21:38:57 <fizzie> I don't think that's so serious for this specific use case.
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21:48:44 <zzo38> If no part of a string matches /[^0-9/+*^|&%()-]|[^0-9()]{2}|\)[0-9(]|\([^0-9(-]/ can you execute arbitrary JavaScript codes from it?
21:52:18 <rain1> I want to put that into a thing that generates examples from a regex
21:52:38 <rain1> or its negation maybe
22:00:36 <zzo38> What thing is there that generates examples by a negation of a regex?
22:02:14 <rain1> i couldn't find one on google
22:02:59 <shachaf> There is https://fomafst.github.io/
22:03:08 <shachaf> I think? Maybe it doesn't generate, actually, I'm not sure.
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22:25:33 <b_jonas> zzo38: hmm, is that some website that tries to act like a calculator?
22:26:12 <b_jonas> zzo38: and is that perl syntax regex? I'm asking because the [...-] has a different meaning in some regexen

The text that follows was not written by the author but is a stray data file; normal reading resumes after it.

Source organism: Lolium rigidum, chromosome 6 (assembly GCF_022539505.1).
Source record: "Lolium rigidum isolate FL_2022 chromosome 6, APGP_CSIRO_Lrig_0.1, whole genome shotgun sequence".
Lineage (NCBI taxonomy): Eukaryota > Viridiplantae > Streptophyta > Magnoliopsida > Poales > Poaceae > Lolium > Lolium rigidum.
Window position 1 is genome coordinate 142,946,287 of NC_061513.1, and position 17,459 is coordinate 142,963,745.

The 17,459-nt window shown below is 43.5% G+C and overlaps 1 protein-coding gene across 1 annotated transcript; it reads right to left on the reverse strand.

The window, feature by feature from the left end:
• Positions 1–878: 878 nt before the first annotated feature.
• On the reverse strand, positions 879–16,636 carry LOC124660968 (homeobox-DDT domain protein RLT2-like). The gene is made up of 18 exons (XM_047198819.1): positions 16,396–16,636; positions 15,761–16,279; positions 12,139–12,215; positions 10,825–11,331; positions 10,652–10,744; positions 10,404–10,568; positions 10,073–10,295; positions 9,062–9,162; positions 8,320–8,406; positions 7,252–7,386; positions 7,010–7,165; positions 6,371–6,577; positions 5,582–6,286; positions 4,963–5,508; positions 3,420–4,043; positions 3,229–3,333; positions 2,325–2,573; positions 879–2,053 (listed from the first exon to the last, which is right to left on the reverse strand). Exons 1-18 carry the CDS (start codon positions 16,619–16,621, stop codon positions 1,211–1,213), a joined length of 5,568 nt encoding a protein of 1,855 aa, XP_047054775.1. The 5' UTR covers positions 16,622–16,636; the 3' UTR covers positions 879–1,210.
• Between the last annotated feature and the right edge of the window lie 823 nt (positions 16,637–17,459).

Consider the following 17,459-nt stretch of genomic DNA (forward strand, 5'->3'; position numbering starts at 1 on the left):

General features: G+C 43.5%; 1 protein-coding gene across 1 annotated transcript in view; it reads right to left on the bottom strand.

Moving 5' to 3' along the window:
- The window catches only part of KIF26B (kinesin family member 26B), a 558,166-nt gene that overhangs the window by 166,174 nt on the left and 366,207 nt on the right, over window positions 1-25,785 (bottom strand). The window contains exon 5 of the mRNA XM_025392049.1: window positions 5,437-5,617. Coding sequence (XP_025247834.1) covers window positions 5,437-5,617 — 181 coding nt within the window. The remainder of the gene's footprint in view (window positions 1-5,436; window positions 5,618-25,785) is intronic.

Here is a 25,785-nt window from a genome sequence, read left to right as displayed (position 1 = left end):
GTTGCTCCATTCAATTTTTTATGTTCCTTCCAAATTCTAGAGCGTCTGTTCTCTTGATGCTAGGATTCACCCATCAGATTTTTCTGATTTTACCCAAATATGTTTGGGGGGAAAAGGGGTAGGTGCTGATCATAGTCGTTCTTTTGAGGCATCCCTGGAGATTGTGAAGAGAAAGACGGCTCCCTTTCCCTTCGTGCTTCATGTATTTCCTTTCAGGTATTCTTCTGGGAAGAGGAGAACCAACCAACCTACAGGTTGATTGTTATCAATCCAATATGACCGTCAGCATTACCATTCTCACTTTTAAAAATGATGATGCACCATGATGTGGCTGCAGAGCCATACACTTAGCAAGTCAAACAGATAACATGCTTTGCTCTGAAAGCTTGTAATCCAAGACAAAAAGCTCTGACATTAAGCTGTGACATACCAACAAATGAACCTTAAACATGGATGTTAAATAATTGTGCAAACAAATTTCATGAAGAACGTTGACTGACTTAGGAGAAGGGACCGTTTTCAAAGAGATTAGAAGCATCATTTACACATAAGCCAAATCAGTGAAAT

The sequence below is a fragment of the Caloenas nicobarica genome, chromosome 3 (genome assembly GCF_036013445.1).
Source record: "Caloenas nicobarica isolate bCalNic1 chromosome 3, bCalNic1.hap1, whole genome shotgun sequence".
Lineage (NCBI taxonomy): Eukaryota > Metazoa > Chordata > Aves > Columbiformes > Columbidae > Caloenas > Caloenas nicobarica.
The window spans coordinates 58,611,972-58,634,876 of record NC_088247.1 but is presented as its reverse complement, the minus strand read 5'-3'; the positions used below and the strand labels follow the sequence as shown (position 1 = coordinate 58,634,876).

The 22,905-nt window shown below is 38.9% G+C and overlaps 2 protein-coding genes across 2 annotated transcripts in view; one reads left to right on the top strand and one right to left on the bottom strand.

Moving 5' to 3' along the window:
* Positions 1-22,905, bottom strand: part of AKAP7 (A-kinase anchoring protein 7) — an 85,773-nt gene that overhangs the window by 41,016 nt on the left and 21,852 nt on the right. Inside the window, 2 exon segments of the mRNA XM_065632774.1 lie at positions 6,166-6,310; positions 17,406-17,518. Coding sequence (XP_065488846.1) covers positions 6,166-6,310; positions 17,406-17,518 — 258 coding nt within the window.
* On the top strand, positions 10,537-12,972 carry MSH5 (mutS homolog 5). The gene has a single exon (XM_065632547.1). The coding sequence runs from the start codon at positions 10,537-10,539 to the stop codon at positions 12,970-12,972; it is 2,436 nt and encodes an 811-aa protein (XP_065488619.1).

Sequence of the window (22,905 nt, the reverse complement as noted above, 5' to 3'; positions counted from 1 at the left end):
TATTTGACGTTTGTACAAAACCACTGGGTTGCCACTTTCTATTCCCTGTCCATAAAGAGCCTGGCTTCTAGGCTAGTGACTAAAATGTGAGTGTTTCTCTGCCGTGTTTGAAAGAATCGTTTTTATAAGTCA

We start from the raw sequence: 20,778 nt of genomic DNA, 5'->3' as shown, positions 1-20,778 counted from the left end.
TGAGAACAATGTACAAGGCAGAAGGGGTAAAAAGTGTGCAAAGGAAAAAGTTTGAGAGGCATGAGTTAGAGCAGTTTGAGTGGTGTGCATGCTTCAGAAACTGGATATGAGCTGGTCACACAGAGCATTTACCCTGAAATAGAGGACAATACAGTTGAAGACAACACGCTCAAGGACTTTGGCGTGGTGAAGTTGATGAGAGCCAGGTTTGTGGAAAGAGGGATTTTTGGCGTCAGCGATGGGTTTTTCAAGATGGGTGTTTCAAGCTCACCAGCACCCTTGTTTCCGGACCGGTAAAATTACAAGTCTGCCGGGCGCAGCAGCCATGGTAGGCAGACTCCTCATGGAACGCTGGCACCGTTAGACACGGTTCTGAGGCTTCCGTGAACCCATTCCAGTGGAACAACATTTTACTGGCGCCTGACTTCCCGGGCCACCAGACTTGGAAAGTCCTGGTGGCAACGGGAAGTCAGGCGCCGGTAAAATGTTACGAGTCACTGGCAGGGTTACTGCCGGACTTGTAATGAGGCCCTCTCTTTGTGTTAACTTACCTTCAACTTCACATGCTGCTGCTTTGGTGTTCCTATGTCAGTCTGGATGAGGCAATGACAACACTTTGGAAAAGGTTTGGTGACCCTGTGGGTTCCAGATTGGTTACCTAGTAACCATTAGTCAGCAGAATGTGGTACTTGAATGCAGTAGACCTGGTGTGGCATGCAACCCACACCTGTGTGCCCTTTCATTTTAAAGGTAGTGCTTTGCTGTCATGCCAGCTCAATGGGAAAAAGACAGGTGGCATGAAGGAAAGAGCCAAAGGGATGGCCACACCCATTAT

22:26:51 <b_jonas> I don't know javascript enough to be able to answer that though
22:27:35 <b_jonas> but I think there are people here who do know javascript
22:29:12 <shachaf> https://www.stuff.co.nz/national/91605800/mum-fears-burglar-ate-her-placenta
22:33:45 <int-e> shachaf: disturbing
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23:50:34 <shachaf> How should coroutines/userspace threads be implemented if you want them to be very efficient and are willing to have compiler support?
23:54:21 <b_jonas> shachaf: recompile everything with a new calling convention that has very few callee-saved regs, for one
23:55:00 <shachaf> One option would be to use two stacks, one for state that needs to be saved and one for general computation.
23:55:17 <b_jonas> admittedly that's harder than just "compioler support"
23:55:36 <b_jonas> shachaf: we already have a redzone for that
23:55:51 <shachaf> How do you mean?
23:56:58 <b_jonas> for stack stuff that doesn't need to be saved by calls. I don't think it helps all that much though for coroutines though
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23:58:48 <shachaf> The problem is that you might have a general-purpose computation that uses a bunch of stack space.
23:59:03 <shachaf> And every time you switch stacks the whole new stack is out of the cache.